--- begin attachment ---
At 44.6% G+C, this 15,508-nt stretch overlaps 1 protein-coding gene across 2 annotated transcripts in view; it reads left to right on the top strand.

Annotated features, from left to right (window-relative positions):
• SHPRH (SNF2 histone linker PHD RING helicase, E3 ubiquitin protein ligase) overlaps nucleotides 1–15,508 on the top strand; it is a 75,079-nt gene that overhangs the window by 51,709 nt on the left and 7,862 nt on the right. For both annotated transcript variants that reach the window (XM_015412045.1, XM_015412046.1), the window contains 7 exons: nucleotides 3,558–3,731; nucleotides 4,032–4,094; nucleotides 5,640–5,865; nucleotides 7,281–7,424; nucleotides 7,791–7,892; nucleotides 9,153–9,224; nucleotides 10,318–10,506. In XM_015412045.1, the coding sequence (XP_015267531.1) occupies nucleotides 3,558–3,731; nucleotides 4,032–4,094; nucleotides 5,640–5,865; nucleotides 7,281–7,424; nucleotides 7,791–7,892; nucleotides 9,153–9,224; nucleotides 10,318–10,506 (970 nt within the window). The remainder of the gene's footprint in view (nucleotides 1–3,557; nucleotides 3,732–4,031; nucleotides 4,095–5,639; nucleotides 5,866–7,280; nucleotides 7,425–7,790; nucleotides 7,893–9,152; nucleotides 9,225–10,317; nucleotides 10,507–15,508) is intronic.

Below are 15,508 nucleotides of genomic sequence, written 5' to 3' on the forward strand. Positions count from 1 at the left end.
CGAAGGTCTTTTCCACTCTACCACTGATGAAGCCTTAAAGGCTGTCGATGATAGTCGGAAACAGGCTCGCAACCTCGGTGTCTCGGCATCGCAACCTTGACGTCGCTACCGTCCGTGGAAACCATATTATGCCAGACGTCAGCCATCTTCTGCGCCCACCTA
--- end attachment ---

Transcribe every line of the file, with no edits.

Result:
At 44.6% G+C, this 15,508-nt stretch overlaps 1 protein-coding gene across 2 annotated transcripts in view; it reads left to right on the top strand.

Annotated features, from left to right (window-relative positions):
• SHPRH (SNF2 histone linker PHD RING helicase, E3 ubiquitin protein ligase) overlaps nucleotides 1–15,508 on the top strand; it is a 75,079-nt gene that overhangs the window by 51,709 nt on the left and 7,862 nt on the right. For both annotated transcript variants that reach the window (XM_015412045.1, XM_015412046.1), the window contains 7 exons: nucleotides 3,558–3,731; nucleotides 4,032–4,094; nucleotides 5,640–5,865; nucleotides 7,281–7,424; nucleotides 7,791–7,892; nucleotides 9,153–9,224; nucleotides 10,318–10,506. In XM_015412045.1, the coding sequence (XP_015267531.1) occupies nucleotides 3,558–3,731; nucleotides 4,032–4,094; nucleotides 5,640–5,865; nucleotides 7,281–7,424; nucleotides 7,791–7,892; nucleotides 9,153–9,224; nucleotides 10,318–10,506 (970 nt within the window). The remainder of the gene's footprint in view (nucleotides 1–3,557; nucleotides 3,732–4,031; nucleotides 4,095–5,639; nucleotides 5,866–7,280; nucleotides 7,425–7,790; nucleotides 7,893–9,152; nucleotides 9,225–10,317; nucleotides 10,507–15,508) is intronic.

Below are 15,508 nucleotides of genomic sequence, written 5' to 3' on the forward strand. Positions count from 1 at the left end.
CGAAGGTCTTTTCCACTCTACCACTGATGAAGCCTTAAAGGCTGTCGATGATAGTCGGAAACAGGCTCGCAACCTCGGTGTCTCGGCATCGCAACCTTGACGTCGCTACCGTCCGTGGAAACCATATTATGCCAGACGTCAGCCATCTTCTGCGCCCACCTA